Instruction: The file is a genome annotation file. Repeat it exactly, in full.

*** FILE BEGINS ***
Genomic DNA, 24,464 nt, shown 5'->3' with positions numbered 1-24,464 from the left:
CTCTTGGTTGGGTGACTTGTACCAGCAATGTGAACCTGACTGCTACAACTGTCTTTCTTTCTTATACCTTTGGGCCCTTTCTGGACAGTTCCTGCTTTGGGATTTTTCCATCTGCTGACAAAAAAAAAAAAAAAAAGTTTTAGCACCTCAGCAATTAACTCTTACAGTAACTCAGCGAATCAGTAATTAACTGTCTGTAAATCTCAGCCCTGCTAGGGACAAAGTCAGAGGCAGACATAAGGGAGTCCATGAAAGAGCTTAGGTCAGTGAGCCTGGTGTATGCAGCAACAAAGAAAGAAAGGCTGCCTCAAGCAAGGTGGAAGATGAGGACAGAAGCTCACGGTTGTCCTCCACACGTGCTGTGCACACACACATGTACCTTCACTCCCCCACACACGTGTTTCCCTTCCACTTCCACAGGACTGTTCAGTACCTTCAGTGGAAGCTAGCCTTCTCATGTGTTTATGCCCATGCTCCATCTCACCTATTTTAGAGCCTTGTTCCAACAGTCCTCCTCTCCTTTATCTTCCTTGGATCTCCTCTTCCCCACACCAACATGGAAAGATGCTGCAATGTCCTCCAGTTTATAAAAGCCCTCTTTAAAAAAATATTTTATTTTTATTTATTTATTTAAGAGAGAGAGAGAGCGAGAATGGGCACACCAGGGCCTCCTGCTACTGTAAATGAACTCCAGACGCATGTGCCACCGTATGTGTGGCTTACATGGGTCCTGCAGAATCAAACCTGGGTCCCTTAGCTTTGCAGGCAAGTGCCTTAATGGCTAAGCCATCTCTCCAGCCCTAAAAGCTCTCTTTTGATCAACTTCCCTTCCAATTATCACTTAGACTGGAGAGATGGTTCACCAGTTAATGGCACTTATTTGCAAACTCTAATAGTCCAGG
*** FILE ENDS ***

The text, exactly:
Genomic DNA, 24,464 nt, shown 5'->3' with positions numbered 1-24,464 from the left:
CTCTTGGTTGGGTGACTTGTACCAGCAATGTGAACCTGACTGCTACAACTGTCTTTCTTTCTTATACCTTTGGGCCCTTTCTGGACAGTTCCTGCTTTGGGATTTTTCCATCTGCTGACAAAAAAAAAAAAAAAAAGTTTTAGCACCTCAGCAATTAACTCTTACAGTAACTCAGCGAATCAGTAATTAACTGTCTGTAAATCTCAGCCCTGCTAGGGACAAAGTCAGAGGCAGACATAAGGGAGTCCATGAAAGAGCTTAGGTCAGTGAGCCTGGTGTATGCAGCAACAAAGAAAGAAAGGCTGCCTCAAGCAAGGTGGAAGATGAGGACAGAAGCTCACGGTTGTCCTCCACACGTGCTGTGCACACACACATGTACCTTCACTCCCCCACACACGTGTTTCCCTTCCACTTCCACAGGACTGTTCAGTACCTTCAGTGGAAGCTAGCCTTCTCATGTGTTTATGCCCATGCTCCATCTCACCTATTTTAGAGCCTTGTTCCAACAGTCCTCCTCTCCTTTATCTTCCTTGGATCTCCTCTTCCCCACACCAACATGGAAAGATGCTGCAATGTCCTCCAGTTTATAAAAGCCCTCTTTAAAAAAATATTTTATTTTTATTTATTTATTTAAGAGAGAGAGAGAGCGAGAATGGGCACACCAGGGCCTCCTGCTACTGTAAATGAACTCCAGACGCATGTGCCACCGTATGTGTGGCTTACATGGGTCCTGCAGAATCAAACCTGGGTCCCTTAGCTTTGCAGGCAAGTGCCTTAATGGCTAAGCCATCTCTCCAGCCCTAAAAGCTCTCTTTTGATCAACTTCCCTTCCAATTATCACTTAGACTGGAGAGATGGTTCACCAGTTAATGGCACTTATTTGCAAACTCTAATAGTCCAGG